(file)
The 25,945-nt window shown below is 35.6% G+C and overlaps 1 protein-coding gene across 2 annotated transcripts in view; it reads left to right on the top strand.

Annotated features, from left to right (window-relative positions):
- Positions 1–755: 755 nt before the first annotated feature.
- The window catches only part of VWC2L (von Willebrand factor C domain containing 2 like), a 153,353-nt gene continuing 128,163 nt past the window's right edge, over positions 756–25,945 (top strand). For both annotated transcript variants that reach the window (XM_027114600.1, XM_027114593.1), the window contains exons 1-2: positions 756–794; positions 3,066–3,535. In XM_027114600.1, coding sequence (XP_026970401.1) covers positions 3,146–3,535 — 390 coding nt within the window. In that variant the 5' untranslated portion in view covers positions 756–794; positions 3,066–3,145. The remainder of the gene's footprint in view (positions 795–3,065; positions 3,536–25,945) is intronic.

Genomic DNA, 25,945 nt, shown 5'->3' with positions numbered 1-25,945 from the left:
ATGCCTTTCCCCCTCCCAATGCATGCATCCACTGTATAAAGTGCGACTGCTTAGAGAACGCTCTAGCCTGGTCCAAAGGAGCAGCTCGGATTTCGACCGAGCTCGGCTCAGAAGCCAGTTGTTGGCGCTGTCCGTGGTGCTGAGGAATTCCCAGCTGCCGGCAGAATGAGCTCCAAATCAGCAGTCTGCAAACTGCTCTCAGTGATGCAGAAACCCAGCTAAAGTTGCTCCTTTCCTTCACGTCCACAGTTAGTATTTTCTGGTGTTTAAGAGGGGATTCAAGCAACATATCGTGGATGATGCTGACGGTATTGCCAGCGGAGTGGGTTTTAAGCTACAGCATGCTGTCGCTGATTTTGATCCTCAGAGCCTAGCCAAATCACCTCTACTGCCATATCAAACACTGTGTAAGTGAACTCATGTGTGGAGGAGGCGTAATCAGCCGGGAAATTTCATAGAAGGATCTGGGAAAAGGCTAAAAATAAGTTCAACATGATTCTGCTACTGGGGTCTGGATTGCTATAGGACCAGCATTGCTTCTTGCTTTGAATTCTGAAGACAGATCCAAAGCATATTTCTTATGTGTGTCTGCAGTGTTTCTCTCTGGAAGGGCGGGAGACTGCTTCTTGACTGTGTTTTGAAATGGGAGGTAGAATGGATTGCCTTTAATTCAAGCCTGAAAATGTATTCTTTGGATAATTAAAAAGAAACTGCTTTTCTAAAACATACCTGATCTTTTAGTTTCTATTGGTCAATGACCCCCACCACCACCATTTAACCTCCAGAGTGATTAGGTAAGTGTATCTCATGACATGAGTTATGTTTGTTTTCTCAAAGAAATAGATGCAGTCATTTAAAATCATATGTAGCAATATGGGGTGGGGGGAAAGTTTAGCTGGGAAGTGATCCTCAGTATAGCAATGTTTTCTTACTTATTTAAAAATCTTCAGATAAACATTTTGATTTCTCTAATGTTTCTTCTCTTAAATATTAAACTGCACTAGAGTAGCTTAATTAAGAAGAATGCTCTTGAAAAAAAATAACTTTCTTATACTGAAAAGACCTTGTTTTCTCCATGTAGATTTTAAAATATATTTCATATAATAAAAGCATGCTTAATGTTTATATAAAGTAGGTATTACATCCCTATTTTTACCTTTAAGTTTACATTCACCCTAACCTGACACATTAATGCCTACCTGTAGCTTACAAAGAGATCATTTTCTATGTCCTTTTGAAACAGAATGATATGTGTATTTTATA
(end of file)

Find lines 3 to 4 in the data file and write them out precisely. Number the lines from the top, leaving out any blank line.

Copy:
- Positions 1–755: 755 nt before the first annotated feature.
- The window catches only part of VWC2L (von Willebrand factor C domain containing 2 like), a 153,353-nt gene continuing 128,163 nt past the window's right edge, over positions 756–25,945 (top strand). For both annotated transcript variants that reach the window (XM_027114600.1, XM_027114593.1), the window contains exons 1-2: positions 756–794; positions 3,066–3,535. In XM_027114600.1, coding sequence (XP_026970401.1) covers positions 3,146–3,535 — 390 coding nt within the window. In that variant the 5' untranslated portion in view covers positions 756–794; positions 3,066–3,145. The remainder of the gene's footprint in view (positions 795–3,065; positions 3,536–25,945) is intronic.